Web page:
CD from Dunelm has a rather homemade feel to it – the photo
on the cover is of too low resolution to be printed for instance.
It’s the sixth in an ongoing series of recordings by Ronald
Frost, mostly on his own organ at St Ann’s in Manchester, but here also featuring a number of other
instruments in North-West England.
Ronald Frost was for many years Principal
Lecturer in Organ, Keyboard Musicianship and Harmony and Counterpoint
at the RNCM. He has been organist of St Ann’s Church since
1978. The music recorded there is by far the most obscure,
the Organ Sonata by J.R. Williamson, about whom, like the
remainder of the featured composers, the booklet tells us
nothing. This is a shame, because the music of Williamson
is worthy; well constructed, with strong thematic material.
Perhaps the second movement alone outstays its welcome. Unfortunately
the booklet tells us nothing about the organs either, beyond
their stoplists. The St Ann’s organ has been endlessly rebuilt,
mostly by Jardine, most recently by Sixsmith. The church is
very dry and the organ, not surprisingly, doesn’t sound terribly
distinguished. Of the other featured instrument, Mellor is
a rather ‘neo-baroque’ small Mander from 1977, which aesthetically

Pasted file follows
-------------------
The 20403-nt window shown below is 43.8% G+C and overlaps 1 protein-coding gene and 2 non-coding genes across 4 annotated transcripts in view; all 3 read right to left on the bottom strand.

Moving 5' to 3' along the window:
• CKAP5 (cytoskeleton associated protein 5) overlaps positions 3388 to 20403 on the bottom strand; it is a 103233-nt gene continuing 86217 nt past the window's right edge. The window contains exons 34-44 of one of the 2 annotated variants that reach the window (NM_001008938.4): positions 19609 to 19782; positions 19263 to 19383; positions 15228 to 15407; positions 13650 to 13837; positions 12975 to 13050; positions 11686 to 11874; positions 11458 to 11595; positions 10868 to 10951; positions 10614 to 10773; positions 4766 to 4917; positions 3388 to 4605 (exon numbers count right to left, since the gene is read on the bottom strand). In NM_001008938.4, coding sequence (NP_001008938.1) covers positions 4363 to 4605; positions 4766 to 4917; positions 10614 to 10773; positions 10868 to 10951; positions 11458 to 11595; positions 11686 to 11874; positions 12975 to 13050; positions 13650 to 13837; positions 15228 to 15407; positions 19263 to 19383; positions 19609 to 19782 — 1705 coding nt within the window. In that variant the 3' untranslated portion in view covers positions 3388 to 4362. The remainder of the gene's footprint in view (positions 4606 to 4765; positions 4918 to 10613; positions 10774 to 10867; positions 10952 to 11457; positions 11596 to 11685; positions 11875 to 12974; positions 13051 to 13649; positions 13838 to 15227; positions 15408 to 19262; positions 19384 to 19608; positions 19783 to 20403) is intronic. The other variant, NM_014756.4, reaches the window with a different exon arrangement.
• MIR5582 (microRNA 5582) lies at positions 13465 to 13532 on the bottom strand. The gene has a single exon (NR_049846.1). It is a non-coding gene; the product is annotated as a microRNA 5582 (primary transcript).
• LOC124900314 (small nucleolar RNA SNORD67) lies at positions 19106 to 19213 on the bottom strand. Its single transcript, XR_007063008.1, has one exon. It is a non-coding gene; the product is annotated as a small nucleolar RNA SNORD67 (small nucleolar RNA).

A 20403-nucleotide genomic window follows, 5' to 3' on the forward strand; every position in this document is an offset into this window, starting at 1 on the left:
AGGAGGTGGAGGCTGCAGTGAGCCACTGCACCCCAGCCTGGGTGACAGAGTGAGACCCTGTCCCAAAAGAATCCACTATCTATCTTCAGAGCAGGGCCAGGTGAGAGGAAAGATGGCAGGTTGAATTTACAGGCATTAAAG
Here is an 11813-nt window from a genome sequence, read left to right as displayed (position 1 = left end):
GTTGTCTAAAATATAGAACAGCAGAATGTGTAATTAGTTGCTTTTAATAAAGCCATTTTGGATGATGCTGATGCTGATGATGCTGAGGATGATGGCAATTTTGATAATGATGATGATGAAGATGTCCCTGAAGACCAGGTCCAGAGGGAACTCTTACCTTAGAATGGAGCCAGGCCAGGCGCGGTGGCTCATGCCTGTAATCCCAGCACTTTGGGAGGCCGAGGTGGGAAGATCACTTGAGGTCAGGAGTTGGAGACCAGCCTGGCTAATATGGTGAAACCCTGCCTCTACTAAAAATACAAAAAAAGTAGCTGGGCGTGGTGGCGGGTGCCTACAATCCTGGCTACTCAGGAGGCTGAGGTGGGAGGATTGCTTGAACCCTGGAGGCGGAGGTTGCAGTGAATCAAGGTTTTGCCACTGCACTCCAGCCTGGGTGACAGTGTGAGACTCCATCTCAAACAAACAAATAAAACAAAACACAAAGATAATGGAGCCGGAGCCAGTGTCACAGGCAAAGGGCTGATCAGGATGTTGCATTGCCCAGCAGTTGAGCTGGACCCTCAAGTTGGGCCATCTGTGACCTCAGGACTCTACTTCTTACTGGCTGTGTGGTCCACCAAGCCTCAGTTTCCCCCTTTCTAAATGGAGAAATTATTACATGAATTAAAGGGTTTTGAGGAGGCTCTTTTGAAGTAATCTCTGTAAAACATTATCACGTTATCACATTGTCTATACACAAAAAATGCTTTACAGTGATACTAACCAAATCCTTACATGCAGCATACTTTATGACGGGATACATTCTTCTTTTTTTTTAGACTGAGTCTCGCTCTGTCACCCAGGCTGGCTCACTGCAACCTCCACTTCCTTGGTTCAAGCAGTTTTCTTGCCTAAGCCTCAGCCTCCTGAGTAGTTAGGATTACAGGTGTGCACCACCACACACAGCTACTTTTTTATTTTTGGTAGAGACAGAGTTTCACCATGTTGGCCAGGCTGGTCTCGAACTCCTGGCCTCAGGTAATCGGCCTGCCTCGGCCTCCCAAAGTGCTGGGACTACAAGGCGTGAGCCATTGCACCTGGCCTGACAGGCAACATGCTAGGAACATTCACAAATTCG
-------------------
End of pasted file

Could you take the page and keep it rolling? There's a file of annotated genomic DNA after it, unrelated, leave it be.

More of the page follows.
matches Frosts’ attractive Partita well. Shades of Distler
here, but without the frantic energy. The Blackburn Walker/Wood
is well known, but with the exception of a slightly uncomfortable
reading of Bonnet’s Elfes, it doesn’t sound well in the chosen
repertoire, the baroque music at best featuring a sort of
Gonzales-esque French neo-classical sheen. The Bridgewater
Hall is the all-too-weak Marcussen from 1996. The Corrette
is played unconvincingly, with an all-too-equal inégalité
and untidy ornamentation. Finally the ultra-scharff Hradetzky
of the RNCM spits its way through the E-flat Fugue BWV 552/b,
the middle section again untidy and the rallentando destroying
the tempo relationship into the final section. Finally Frost’s
own Toccata, less effective than the partite - albeit with
a nice rolling theme - and the composer is never quite in
charge of his semi-quaver writing. There are also notable
tuning problems. This Hradetzky incidentally was one of two
large organs from that Austrian firm which came to the UK
in the early 1970s advised by Geraint Jones. Hradetzky’s son
would later build far more distinguished instruments.
is only recommendable for those interested in recordings of
less-known instruments, or maybe the sonata by Williamson.
Despite good recordings of each organ, the playing only occasionally
rises above the ordinary, and the booklet contains mostly
superficial notes about the pieces. Ronald Frost lists his
qualifications no fewer than twice, one of my pet-hates in
CD booklets. Also, Buxtehude’s initials are repeatedly listed
as being “F-D”. I know nothing about the ‘F’, and neither
seemingly does Kerala Snyder. Can Mr Frost fill us in please?